I asked lots of questions at the start of this, I hadn’t intended to address them, they are just questions that seem to repeatedly spring to mind when I think about all things judgy.  But as for impartiality and their being a potential head of state, I think for the latter to be achieved, you must possess a brilliant mind, and I do believe that some, actually quite a few, judges do.  Though I do believe there should be some sort of age limit.  A judge becoming Head of State?  I think the right judge could make a brilliant Head of State, though it would have to be one, in my mind, who had a grasp on the modern world, common sense and an understanding, ideally from personal experience, of your average Joe Bloggs.  These skills I don’t encounter as often as I’d like, maybe even expect.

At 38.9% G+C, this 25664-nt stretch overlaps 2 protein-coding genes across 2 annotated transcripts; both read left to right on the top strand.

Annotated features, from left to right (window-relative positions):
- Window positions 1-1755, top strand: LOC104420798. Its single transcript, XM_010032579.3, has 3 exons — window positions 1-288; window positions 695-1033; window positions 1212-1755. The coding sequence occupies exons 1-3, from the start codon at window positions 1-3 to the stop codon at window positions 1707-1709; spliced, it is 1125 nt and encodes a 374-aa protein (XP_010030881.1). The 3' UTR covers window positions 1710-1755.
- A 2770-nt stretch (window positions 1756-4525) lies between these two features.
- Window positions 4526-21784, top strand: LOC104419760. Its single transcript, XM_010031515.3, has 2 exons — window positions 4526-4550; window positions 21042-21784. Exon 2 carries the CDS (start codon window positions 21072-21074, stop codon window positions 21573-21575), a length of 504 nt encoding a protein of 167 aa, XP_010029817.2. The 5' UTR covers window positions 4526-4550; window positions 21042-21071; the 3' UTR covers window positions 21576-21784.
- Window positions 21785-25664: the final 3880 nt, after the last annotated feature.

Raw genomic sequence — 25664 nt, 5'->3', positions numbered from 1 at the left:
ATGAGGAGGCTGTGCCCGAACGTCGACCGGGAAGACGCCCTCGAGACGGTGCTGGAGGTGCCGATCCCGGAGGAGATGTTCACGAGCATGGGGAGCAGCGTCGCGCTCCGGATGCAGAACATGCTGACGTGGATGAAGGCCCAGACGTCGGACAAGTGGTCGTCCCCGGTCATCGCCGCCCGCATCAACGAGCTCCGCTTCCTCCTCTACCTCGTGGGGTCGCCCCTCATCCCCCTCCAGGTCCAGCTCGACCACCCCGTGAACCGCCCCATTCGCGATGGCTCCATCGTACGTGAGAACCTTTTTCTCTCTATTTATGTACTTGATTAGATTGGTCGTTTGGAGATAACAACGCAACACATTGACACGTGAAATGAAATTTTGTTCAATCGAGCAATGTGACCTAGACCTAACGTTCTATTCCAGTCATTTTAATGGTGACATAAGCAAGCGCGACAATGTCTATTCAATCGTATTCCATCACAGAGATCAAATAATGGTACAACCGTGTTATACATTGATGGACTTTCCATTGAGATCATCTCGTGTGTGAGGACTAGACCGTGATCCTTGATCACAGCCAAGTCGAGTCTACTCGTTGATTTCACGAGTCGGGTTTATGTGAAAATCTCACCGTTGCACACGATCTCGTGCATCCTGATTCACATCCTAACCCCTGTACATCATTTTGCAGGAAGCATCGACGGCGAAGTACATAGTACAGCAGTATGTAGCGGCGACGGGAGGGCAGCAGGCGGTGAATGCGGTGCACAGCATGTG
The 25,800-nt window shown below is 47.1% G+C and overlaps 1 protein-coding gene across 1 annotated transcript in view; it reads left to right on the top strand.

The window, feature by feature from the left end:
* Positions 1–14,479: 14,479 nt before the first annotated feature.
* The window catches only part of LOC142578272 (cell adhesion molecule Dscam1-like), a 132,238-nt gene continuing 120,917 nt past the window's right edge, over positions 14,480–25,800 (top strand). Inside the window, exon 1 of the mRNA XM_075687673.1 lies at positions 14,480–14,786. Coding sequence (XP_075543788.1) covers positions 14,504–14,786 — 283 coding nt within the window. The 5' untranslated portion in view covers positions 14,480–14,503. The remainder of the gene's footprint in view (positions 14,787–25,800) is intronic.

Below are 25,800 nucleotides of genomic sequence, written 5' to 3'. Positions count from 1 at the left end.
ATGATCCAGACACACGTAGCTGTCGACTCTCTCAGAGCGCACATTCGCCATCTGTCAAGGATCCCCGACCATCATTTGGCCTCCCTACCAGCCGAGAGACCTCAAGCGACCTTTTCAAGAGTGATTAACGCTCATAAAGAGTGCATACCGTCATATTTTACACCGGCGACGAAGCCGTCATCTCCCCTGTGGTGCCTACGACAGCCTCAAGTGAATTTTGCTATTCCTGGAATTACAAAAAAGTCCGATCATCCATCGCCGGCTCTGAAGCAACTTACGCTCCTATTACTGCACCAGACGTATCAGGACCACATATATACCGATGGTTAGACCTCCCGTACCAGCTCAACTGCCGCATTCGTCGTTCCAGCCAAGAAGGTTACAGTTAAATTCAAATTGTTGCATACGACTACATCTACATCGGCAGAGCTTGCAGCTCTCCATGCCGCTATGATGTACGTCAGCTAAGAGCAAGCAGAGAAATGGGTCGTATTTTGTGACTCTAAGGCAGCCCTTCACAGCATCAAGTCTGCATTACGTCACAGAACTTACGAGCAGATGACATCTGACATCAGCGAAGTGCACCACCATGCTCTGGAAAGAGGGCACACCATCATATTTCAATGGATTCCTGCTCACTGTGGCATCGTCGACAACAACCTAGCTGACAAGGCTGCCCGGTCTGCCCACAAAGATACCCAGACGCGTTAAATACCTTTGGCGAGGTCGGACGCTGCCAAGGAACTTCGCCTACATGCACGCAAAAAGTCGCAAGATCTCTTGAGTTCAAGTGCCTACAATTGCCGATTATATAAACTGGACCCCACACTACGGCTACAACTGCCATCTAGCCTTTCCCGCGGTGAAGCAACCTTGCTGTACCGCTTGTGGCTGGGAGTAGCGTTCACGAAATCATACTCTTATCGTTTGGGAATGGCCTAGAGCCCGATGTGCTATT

{26/04/2012}   A plan B evening

Work didn’t go to plan yesterday.  Neither did the trains.  But my treasure of a mum drove over to my flat in the early evening to stay with my cat and Chris had almost ready my perfect dinner: bubbly followed by chicken kiev (a recent obsession) with spinach, potatoes and oyster mushrooms.  Then key lime pie.

Fortunately I was working with a friend yesterday, though unfortunate for her as my day started with aches and pains and I never got into the steno zone for the entirety of the day’s c230 pages.  The job sat from 10-6, our highspeed trains had been electrocuted (or similar) so there was commuter carnage and I have another job at 10am today.  I would have been at home for a mere nine hours and I was shattered anyway, hence my plan B.

I ended up with a cracking dinner, chirpy company and a lie-in before work.  Admittedly I have a lot of plan b stuff here … but no work tops.  My choices were yesterday’s slightly (very) whiffy top or an XL man’s t shirt.  But then I found the sad remains of my squash kit, and a clean black polo style top.  Clean and my size is promising, though hardly smart!